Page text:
Infamous bank robber Slick Willie Sutton is said to have said that he robbed banks “because that’s where the money is.”

Sutton later denied having made that exact statement, but there’s no doubt that he and others of his ilk followed that simple logic. In the 21st century, though, they face competition from a new type of thief: those who hack into banks’ data troves for the purposes of stealing money – or, in some cases, with other goals in mind.

All industries face the challenge of keeping their data secure, says David Murray, chief business development officer at Corvil, which provides cyberthreat detection and investigation software aimed most particularly at banks, financial services and other at-risk companies.

“Financial services has some challenges that are more acute than other industries, just by the nature of where they are,” he says. “Why do cyber attackers most aggressively go after banks? Well, it’s where the money is. And two, if you are a nation-state, it’s disruptive and destabilizing, plus there’s the potential for espionage. And since with money comes greed, and with greed comes an opposing righteousness, they’re a fine target for ‘hacktivists’ because somebody decides they want to embarrass the banks.”

The vast majority of attacks today come from the inside – either inadvertently or maliciously, Murray believes. “Again you have the implications of greed, or righteousness, like an employee writing malware to try to steal trading algorithms,” he says, adding another related challenge: “We’re seeing more regulation now, which the industry would dispute whether that’s helpful or hurtful.”

Banks and financial services companies have faced an increase in two different types of exploits: ransomware and business e-mail compromises, says Doug Johnson, senior vice president, payments and cybersecurity policy at the American Banking Association (ABA). The latter has replaced corporate account takeovers in recent years as the threat du jour aimed against bank customers, he says.

Ransomware affects customers more so than banks themselves, so the response there also tends to be more geared toward customer education, says Heather Wyson-Constantine, vice president, risk management policy at the ABA.

“It’s a huge reputational threat to an institution, or any type of business,” she says. “If you have files locked down and can’t access them, you can’t serve your customers. If you make the payment to the criminals, who’s to say they’re going to return the data, or if they’re going to return the data in the condition they got it. And also, if you pay with anything other than Bitcoin, they have your payment information to conduct further crimes. And, they know you’ll pay.”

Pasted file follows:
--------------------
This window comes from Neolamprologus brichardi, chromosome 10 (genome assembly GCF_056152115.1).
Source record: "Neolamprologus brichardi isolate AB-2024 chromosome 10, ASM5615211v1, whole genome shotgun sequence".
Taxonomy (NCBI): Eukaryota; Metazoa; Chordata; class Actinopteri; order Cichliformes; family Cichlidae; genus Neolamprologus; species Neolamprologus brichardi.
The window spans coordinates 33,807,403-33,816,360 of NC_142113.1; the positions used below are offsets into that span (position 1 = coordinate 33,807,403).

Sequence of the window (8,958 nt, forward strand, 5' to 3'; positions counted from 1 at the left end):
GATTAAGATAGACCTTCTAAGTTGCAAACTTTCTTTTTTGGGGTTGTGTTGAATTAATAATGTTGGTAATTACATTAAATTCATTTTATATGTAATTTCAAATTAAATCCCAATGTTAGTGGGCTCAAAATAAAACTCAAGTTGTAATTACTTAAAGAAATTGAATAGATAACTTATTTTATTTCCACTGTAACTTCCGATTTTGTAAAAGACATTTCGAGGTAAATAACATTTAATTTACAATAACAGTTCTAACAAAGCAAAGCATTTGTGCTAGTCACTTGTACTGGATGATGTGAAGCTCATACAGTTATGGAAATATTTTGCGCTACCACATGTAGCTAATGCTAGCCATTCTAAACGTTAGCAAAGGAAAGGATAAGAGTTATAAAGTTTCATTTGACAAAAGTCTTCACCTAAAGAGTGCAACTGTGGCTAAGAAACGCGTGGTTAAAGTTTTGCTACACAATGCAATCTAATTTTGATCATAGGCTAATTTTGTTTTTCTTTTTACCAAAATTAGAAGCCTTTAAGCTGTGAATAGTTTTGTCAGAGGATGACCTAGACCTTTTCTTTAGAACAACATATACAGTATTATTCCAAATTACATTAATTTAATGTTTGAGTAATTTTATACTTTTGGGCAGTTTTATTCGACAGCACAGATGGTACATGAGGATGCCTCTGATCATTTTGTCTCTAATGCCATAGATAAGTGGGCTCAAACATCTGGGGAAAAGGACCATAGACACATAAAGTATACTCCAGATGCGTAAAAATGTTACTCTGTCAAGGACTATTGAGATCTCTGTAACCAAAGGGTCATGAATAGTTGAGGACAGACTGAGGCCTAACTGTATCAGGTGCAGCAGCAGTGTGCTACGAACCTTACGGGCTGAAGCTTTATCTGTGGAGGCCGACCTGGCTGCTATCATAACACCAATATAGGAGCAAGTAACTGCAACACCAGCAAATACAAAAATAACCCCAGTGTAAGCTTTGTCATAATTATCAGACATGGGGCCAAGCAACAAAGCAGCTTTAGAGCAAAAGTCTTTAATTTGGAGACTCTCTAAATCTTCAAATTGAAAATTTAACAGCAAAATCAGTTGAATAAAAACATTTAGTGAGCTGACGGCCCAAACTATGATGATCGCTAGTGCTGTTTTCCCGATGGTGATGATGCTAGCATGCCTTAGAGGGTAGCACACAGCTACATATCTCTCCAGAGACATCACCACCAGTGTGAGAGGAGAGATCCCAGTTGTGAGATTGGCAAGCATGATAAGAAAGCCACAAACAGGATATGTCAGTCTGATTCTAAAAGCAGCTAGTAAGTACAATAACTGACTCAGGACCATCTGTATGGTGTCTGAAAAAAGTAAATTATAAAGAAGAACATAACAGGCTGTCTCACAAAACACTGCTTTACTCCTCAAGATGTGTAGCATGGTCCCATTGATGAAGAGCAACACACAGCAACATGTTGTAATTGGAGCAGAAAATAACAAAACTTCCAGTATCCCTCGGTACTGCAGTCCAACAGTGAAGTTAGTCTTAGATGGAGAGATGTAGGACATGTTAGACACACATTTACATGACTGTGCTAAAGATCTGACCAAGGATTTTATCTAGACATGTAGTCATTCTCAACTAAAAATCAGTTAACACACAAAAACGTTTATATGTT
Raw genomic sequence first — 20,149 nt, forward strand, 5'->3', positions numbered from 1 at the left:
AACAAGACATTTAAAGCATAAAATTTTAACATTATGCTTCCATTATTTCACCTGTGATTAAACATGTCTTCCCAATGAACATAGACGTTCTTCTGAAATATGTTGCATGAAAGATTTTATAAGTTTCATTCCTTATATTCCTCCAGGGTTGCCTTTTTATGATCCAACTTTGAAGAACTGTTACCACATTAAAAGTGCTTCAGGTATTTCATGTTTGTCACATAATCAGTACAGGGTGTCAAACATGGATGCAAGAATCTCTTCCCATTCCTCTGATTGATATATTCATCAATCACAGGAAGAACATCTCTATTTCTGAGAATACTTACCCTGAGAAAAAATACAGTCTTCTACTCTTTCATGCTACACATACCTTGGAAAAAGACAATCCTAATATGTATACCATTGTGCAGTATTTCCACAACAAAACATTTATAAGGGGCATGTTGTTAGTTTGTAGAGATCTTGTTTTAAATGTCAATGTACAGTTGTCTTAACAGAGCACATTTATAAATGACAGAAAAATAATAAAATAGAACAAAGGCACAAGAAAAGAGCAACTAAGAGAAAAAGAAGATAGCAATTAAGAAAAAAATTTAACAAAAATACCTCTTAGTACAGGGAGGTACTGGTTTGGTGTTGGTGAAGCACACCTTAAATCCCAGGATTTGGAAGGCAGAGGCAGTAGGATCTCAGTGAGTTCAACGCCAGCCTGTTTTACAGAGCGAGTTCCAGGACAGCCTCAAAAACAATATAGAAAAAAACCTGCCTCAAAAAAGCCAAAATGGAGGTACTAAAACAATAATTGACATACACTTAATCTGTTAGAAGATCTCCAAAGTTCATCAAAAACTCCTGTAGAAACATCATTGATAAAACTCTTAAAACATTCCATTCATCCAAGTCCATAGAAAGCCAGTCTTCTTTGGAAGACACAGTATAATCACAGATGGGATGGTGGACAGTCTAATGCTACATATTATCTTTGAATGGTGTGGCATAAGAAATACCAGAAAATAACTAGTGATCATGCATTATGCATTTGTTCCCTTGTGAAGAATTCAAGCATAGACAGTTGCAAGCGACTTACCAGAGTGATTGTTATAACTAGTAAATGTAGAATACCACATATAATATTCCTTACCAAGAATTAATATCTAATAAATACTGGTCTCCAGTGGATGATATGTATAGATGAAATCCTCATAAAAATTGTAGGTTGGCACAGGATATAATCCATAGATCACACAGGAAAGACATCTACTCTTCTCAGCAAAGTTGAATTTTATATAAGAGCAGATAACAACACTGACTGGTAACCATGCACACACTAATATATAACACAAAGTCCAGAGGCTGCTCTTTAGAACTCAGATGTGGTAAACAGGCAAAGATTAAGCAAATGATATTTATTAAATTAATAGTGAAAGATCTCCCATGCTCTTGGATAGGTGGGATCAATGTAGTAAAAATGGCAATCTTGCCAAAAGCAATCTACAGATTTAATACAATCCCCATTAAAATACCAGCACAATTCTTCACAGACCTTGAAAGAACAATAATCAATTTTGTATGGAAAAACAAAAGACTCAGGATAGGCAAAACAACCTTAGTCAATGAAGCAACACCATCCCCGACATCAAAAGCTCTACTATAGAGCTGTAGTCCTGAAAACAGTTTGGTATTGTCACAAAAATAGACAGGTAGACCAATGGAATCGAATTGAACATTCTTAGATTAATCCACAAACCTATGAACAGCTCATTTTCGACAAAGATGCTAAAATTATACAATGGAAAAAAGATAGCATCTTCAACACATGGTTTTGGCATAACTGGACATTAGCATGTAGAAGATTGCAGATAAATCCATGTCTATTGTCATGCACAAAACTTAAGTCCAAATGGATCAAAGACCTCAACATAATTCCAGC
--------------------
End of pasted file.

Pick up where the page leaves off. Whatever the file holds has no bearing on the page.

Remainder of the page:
Business E-mail Compromise

Corporate account takeovers had been prevalent for about a decade, but “they’re rather complicated, require malicious software, and mules at the end of the line to make the deposits or transfer the money overseas,” Johnson says. “They require a lot of steps, including the use of social media. Business e-mail compromise has been popular lately because all it requires is social media, and the ability to have a hook on your spearphish.”

People in the banking industry and others tend to think of threats as getting more sophisticated all the time, but that’s not necessarily the case, Johnson says. “Hackers go back to tried-and-true types of activities from the past because we’ve helped harden our customers against more malicious software,” he says. With business e-mail compromise, “All someone has to do is build a spearphish that purports to be from the CEO, or another person high up in the business. And then you send that e-mail to somebody who has the keys to the treasury kingdom.”

Banks and other financial services firms need to address the human factors involved, Johnson says. “No matter how sophisticated a particular exploit is, it all comes back to e-mail,” he says. “That’s why the education piece is so important. … It’s always that combination: continually changing the manner in which we’re using software tools, and the manner in which we’re ensuring that our customers, particularly, can recognize what they should and should not be doing. We always like to say that it’s only when you have a partnership between bank and customer that you’re going to be able to most effectively protect the environment.” Phishing attacks in which hackers use the name and apparent e-mail of a senior executive to prompt other employees to open an attachment or click on a link are one of the biggest concerns of Damian Laviolette, senior vice president and chief information security officer at Webster Bank, in Waterbury, Conn. “They’re trying to get somebody to click on that link and execute ransomware, or malware,” he says.

Webster Bank requires annual online compliance training that teaches employees what to do and what not to do, provides continuous phishing awareness campaigns and targets key areas with input from executives, Laviolette says.

Webster Bank runs numerous campaigns to entice people to participate, such as quizzes with small prizes to those who finish, as well as a new “challenge coin” program for employees who are working to improve information security, similar to those used in government or the military, Laviolette says. “We’re hitting awareness from multiple different angles,” he says. “We have an appointed group of individuals who are responsible for this type of awareness.”


Wire Transfers and DOS Attacks

Another vulnerability that hackers sometimes exploit is wholesale payments, particularly wire transfers, in some cases through an automated clearing house (ACH) system, Johnson says. Financial institutions typically have concerned themselves with preventing the origination of fraudulent transfers, but it’s become clear during the past couple of years that the entity on the receiving end can be vulnerable, as well, he says.